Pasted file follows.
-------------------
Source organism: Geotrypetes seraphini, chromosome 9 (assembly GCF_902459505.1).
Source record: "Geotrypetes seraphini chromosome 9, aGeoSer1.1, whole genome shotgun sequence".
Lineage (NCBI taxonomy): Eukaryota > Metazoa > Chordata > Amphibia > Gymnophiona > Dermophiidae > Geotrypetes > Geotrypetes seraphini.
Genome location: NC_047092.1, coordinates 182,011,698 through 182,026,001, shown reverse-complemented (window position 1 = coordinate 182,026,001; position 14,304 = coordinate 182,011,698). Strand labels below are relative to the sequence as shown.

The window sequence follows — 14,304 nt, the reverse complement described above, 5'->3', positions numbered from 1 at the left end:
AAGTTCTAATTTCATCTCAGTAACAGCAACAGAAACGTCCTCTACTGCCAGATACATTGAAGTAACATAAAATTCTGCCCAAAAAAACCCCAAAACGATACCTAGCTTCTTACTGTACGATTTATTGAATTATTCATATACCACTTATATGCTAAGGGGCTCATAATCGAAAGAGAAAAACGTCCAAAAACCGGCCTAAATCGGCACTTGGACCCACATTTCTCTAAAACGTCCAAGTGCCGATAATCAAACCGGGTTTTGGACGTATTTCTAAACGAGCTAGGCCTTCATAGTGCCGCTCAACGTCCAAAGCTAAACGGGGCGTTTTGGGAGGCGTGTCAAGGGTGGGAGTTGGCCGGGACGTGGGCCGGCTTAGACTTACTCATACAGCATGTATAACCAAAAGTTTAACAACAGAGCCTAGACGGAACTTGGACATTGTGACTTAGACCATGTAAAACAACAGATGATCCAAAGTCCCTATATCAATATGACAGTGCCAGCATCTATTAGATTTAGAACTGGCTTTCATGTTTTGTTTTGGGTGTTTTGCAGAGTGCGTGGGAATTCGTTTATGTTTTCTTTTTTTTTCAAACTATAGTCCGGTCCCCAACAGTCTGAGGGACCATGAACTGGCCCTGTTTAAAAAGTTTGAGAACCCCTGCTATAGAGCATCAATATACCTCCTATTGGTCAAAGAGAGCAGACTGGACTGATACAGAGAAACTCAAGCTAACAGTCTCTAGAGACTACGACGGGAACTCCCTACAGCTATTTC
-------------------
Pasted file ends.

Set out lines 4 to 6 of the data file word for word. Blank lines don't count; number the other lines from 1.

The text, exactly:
Genome location: NC_047092.1, coordinates 182,011,698 through 182,026,001, shown reverse-complemented (window position 1 = coordinate 182,026,001; position 14,304 = coordinate 182,011,698). Strand labels below are relative to the sequence as shown.

The window sequence follows — 14,304 nt, the reverse complement described above, 5'->3', positions numbered from 1 at the left end:
AAGTTCTAATTTCATCTCAGTAACAGCAACAGAAACGTCCTCTACTGCCAGATACATTGAAGTAACATAAAATTCTGCCCAAAAAAACCCCAAAACGATACCTAGCTTCTTACTGTACGATTTATTGAATTATTCATATACCACTTATATGCTAAGGGGCTCATAATCGAAAGAGAAAAACGTCCAAAAACCGGCCTAAATCGGCACTTGGACCCACATTTCTCTAAAACGTCCAAGTGCCGATAATCAAACCGGGTTTTGGACGTATTTCTAAACGAGCTAGGCCTTCATAGTGCCGCTCAACGTCCAAAGCTAAACGGGGCGTTTTGGGAGGCGTGTCAAGGGTGGGAGTTGGCCGGGACGTGGGCCGGCTTAGACTTACTCATACAGCATGTATAACCAAAAGTTTAACAACAGAGCCTAGACGGAACTTGGACATTGTGACTTAGACCATGTAAAACAACAGATGATCCAAAGTCCCTATATCAATATGACAGTGCCAGCATCTATTAGATTTAGAACTGGCTTTCATGTTTTGTTTTGGGTGTTTTGCAGAGTGCGTGGGAATTCGTTTATGTTTTCTTTTTTTTTCAAACTATAGTCCGGTCCCCAACAGTCTGAGGGACCATGAACTGGCCCTGTTTAAAAAGTTTGAGAACCCCTGCTATAGAGCATCAATATACCTCCTATTGGTCAAAGAGAGCAGACTGGACTGATACAGAGAAACTCAAGCTAACAGTCTCTAGAGACTACGACGGGAACTCCCTACAGCTATTTC